Paleontologist Ron Clarke discovered the first bone fragments from the fossil in 1994. The pieces came from the remains of a young female’s feet, hence the nickname. Clarke and his team spent years excavating Little Foot bit by bit from the Sterkfontein cave system in South Africa until the bones were fully removed in 2012. The shattered remains had been embedded in a concrete-like material called breccia, making them incredibly tricky to recover. But the sum of the parts is monumental: Little Foot is the most complete Austrolopithecus fossil known to science.

The hominid genus Austrolopithecus played an essential early role in the chain of human evolution. Lucy, another famous hominid fossil, is a member of the same genus, but while Lucy is only 40 percent complete, Little Foot retains 90 percent of her skeleton, including her head. It’s also possible that Little Foot surpasses Lucy in age. Most paleontologists agree that Lucy lived about 3.2 million years ago, while one analysis places Little Foot’s age at 3.67 million years.

Austrolopithecus is believed to have spawned Homo, the genus that would eventually contain our species. The discovery of Lucy and other fossils have led scientists to designate East Africa as the cradle of human evolution, but if Little Foot is really as old as tests suggest, then South Africa may deserve a more prominent point in the timeline.

Following Little Foot’s public debut, the team that’s been studying her plans to release a number of papers exploring the many questions her discovery raises.

[h/t Smithsonian]

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Mark Golitko
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Stones, Bones, and Wrecks
6000-Year-Old Skull Might Belong to World's Oldest Tsunami Victim
Scientists speak to residents in Aitape.
Scientists speak to residents in Aitape.
Mark Golitko

Tsunamis and other natural disasters have taken a deadly toll on human populations for millennia, and now we may have the oldest example of that truth yet. An international team of anthropologists and environmental researchers recently analyzed a cracked skull that belonged to a person who likely died in a tsunami some 6000 years ago. They detail their find in a new study published in PLOS One.

The partial skull in question, known as the Aitape skull, was found in Papua New Guinea in 1929 during a geological survey by an Australian scientist named Paul Hossfield. It has since been dated to the mid-Holocene epoch, or around 6000 years ago.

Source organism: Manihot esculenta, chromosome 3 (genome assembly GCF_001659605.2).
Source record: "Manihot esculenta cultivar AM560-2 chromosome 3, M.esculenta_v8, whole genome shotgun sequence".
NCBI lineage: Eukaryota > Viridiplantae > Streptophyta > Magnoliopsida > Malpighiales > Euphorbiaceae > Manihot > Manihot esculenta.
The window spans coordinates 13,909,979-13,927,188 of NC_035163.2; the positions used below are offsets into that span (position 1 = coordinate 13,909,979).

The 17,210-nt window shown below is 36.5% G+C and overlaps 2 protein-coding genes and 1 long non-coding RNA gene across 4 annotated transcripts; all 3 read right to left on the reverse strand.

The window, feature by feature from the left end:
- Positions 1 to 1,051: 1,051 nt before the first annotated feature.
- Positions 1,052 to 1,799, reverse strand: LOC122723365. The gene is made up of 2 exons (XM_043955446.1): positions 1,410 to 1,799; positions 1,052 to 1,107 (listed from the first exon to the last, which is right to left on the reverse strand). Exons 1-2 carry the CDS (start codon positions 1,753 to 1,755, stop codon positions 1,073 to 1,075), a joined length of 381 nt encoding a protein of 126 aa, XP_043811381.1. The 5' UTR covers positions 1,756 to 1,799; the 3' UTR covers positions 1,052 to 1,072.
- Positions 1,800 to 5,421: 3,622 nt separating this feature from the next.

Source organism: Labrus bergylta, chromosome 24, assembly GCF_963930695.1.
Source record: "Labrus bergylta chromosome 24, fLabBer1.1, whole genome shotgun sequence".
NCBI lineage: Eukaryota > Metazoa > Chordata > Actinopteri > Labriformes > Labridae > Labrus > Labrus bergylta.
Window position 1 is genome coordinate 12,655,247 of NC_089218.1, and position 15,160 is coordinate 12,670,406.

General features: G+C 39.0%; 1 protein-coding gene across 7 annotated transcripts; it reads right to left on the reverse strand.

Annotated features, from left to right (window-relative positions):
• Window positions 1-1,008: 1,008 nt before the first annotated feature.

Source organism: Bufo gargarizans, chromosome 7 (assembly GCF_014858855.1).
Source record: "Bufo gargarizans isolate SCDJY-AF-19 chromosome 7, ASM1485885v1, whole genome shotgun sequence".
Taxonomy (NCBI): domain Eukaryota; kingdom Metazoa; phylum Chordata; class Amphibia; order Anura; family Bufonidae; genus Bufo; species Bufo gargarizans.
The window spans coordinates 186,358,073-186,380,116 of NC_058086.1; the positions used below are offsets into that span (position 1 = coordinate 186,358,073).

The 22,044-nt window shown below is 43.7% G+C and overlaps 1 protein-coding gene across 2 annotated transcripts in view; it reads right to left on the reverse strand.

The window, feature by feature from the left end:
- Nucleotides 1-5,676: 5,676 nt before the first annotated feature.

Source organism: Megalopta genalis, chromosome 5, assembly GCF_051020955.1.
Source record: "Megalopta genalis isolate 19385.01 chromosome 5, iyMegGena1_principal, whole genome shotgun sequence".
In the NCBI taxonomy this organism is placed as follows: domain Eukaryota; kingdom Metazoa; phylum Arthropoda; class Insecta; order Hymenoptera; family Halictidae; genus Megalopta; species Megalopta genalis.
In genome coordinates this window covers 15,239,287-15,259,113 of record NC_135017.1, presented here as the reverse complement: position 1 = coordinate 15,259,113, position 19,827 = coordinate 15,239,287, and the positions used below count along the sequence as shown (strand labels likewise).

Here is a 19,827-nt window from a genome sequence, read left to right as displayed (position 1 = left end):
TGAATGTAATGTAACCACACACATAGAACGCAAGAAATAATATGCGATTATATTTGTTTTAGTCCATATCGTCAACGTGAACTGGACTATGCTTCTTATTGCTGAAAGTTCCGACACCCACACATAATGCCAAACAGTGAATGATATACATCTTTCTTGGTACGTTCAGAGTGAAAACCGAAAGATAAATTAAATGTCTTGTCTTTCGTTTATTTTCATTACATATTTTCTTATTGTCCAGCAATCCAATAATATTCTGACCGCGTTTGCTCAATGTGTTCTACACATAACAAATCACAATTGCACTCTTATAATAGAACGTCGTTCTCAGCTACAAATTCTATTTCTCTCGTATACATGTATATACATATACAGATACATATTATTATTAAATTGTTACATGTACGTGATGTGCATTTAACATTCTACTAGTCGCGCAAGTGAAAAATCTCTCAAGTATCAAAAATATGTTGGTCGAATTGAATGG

For the current study, the scientists returned to the site of the 1929 discovery to sample and analyze the sediment there to find out more about what might have killed the person millennia ago. They had only Hossfield's basic field descriptions to go on, but University of Notre Dame anthropologist Mark Golitko, one of the study’s authors, says that based on those descriptions, they think they were able to sample within 100 yards or so of the skull's original location.

The top of a brown cracked skull against a pink background
Arthur Durband

Based on the grain size, chemical signature, and marine microalgae found within the sediment samples, they were able to determine that around the time that the skull was buried, the area was inundated with water, probably from a tsunami. At that time, the site, located near the present-day town of Aitape, would have been just along the shoreline. Aitape was also the site of a devastating tsunami in 1998, and the Holocene sediments resembled the ones associated with that disaster.

It's possible that the skull was buried before the tsunami hit, and the grave was ripped apart by the waters and the rest of the bones scattered. However, during the powerful 1998 tsunami that killed more than 2100 people in Papua New Guinea, bodies buried in modern cemeteries were not uprooted even as the sediment above them washed away, making it more likely that the ancient skull belonged to someone killed in the disaster.

The new analysis has "made us realize that human populations in this area have been affected by these massive inundations for thousands of years," study co-author James Goff of the University of New South Wales said in a press statement. "Given the evidence we have in hand, we are more convinced than before that this person was either violently killed by a tsunami, or had their grave ripped open by one."

Field Museum anthropologist John Terrell, another co-author of the study, said, "If we are right about how this person had died thousands of years ago, we have dramatic proof that living by the sea isn't always a life of beautiful golden sunsets and great surfing conditions."